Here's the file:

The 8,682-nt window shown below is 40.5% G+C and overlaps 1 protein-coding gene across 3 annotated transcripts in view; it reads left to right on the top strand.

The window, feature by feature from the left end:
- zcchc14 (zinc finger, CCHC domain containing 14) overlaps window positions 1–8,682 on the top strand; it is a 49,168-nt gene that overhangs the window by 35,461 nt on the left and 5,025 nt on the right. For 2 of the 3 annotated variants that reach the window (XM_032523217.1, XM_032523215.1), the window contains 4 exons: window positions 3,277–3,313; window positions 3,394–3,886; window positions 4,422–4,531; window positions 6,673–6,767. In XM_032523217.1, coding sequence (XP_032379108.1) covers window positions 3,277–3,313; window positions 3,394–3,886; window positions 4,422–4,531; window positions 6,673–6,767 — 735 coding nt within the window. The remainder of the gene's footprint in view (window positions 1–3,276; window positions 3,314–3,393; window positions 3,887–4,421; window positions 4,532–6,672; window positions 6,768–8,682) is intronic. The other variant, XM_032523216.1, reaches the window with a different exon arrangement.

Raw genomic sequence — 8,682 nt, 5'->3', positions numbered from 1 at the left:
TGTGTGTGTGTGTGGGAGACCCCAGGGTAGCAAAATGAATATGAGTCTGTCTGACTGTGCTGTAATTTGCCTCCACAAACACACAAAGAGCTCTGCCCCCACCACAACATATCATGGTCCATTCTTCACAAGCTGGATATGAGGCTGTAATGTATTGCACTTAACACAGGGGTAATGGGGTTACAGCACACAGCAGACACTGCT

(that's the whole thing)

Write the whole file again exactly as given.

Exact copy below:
The 8,682-nt window shown below is 40.5% G+C and overlaps 1 protein-coding gene across 3 annotated transcripts in view; it reads left to right on the top strand.

The window, feature by feature from the left end:
- zcchc14 (zinc finger, CCHC domain containing 14) overlaps window positions 1–8,682 on the top strand; it is a 49,168-nt gene that overhangs the window by 35,461 nt on the left and 5,025 nt on the right. For 2 of the 3 annotated variants that reach the window (XM_032523217.1, XM_032523215.1), the window contains 4 exons: window positions 3,277–3,313; window positions 3,394–3,886; window positions 4,422–4,531; window positions 6,673–6,767. In XM_032523217.1, coding sequence (XP_032379108.1) covers window positions 3,277–3,313; window positions 3,394–3,886; window positions 4,422–4,531; window positions 6,673–6,767 — 735 coding nt within the window. The remainder of the gene's footprint in view (window positions 1–3,276; window positions 3,314–3,393; window positions 3,887–4,421; window positions 4,532–6,672; window positions 6,768–8,682) is intronic. The other variant, XM_032523216.1, reaches the window with a different exon arrangement.

Raw genomic sequence — 8,682 nt, 5'->3', positions numbered from 1 at the left:
TGTGTGTGTGTGTGGGAGACCCCAGGGTAGCAAAATGAATATGAGTCTGTCTGACTGTGCTGTAATTTGCCTCCACAAACACACAAAGAGCTCTGCCCCCACCACAACATATCATGGTCCATTCTTCACAAGCTGGATATGAGGCTGTAATGTATTGCACTTAACACAGGGGTAATGGGGTTACAGCACACAGCAGACACTGCT